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SHEAR 2011
Posted on August 5, 2011 by Eric Beck

It was my privilege to attend SHEAR (Society for the Historians of the Early American Republic) last month in Philadelphia.  I gave a short presentation on the New Nation Votes project in conjunction with two papers that have made good use of our data.

The first was from David Houpt, a graduate student at the Graduate Center at City University New York.  His paper, “Critical Masses: Celebratory Politics and Political Mobilization in the Congressional Election of 1794″ discussed the rather surprising win of a Republican candidate in, what until then, had been the Federalist stronghold of Philadelphia.  His paper made use of these election results, with special detail on the ward level results.

The other paper was from Daniel Peart.  Entitled “An ‘Era of No Feelings’? Rethinking the Periodization of Early U.S. Politics”, it made use of a variety of elections throughout the Era of Good Feelings (1815 – 1824), measuring voter turnout in all of the existing states and refuting the notion that voter turnout declined as the Republican party gained a stronghold and Federalist competition declined, instead showing that the areas with the highest turnout were the areas with the least amount of Federalist competition.  Daniel recently completed his PhD at University College London and will start this month as a lecturer at Queen Mary, University of London.  He was inspired to pursue this idea when he heard a presentation at the 14th Annual Conference of The Association of British American 19th Century Historians given by Phil and the previous coordinator, Krista Ferrante.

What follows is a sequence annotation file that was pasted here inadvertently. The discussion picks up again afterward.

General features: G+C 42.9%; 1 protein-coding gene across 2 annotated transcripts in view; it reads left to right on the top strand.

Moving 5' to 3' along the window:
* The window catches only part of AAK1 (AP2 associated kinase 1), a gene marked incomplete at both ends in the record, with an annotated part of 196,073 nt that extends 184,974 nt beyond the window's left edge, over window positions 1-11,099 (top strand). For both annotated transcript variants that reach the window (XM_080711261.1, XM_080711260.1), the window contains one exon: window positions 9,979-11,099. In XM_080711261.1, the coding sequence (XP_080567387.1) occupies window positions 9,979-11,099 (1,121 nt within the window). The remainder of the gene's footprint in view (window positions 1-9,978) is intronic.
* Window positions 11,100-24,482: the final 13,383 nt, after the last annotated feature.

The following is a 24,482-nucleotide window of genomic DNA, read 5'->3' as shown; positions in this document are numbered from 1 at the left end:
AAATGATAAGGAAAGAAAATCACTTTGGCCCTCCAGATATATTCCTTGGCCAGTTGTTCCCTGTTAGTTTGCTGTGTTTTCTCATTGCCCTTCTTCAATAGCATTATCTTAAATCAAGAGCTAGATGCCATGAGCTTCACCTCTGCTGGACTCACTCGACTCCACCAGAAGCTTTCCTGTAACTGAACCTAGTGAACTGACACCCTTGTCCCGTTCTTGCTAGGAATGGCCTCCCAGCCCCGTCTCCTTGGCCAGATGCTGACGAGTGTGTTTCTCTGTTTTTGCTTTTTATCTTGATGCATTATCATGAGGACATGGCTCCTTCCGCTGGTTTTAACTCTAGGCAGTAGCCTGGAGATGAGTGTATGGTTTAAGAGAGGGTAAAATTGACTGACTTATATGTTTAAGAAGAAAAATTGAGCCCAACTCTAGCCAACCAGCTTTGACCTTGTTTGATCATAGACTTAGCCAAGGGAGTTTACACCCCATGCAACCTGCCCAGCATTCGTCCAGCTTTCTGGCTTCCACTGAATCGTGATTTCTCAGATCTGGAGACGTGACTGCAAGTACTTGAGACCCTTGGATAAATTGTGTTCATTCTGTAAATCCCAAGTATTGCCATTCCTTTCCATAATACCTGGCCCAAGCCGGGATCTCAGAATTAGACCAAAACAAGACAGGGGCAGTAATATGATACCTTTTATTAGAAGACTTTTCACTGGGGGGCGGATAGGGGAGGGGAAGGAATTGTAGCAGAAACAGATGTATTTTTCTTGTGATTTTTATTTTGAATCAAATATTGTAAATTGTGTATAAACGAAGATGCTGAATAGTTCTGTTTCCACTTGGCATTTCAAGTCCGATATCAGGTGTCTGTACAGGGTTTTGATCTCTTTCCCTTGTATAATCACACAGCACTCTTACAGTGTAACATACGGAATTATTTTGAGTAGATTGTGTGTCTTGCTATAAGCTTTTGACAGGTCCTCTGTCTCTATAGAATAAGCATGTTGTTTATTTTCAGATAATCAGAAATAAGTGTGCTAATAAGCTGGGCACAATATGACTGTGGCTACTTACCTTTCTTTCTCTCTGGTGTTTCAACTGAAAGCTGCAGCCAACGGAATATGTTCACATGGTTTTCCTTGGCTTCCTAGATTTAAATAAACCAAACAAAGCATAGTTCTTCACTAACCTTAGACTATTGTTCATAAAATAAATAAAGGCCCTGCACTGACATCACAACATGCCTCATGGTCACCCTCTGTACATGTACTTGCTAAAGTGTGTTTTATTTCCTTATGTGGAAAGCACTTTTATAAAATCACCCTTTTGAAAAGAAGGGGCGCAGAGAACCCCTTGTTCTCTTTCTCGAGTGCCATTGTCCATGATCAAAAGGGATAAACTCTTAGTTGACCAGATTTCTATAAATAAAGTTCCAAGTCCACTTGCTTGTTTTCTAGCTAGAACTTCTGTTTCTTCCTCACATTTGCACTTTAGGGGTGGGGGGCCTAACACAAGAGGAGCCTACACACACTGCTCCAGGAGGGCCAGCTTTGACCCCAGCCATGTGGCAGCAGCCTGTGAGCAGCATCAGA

I added a bit of context about the site and showed off one particularly interesting election – the 1824 North Carolina Presidential Election which contravenes the long-held notion that Andrew Jackson was the clear winner of the 1824 election.

Overall, it was a great opportunity to connect with the scholars who are making use of this project and to get some valuable feedback as well.  One result: a new feature on the home page that notes what the most recently updated data is.

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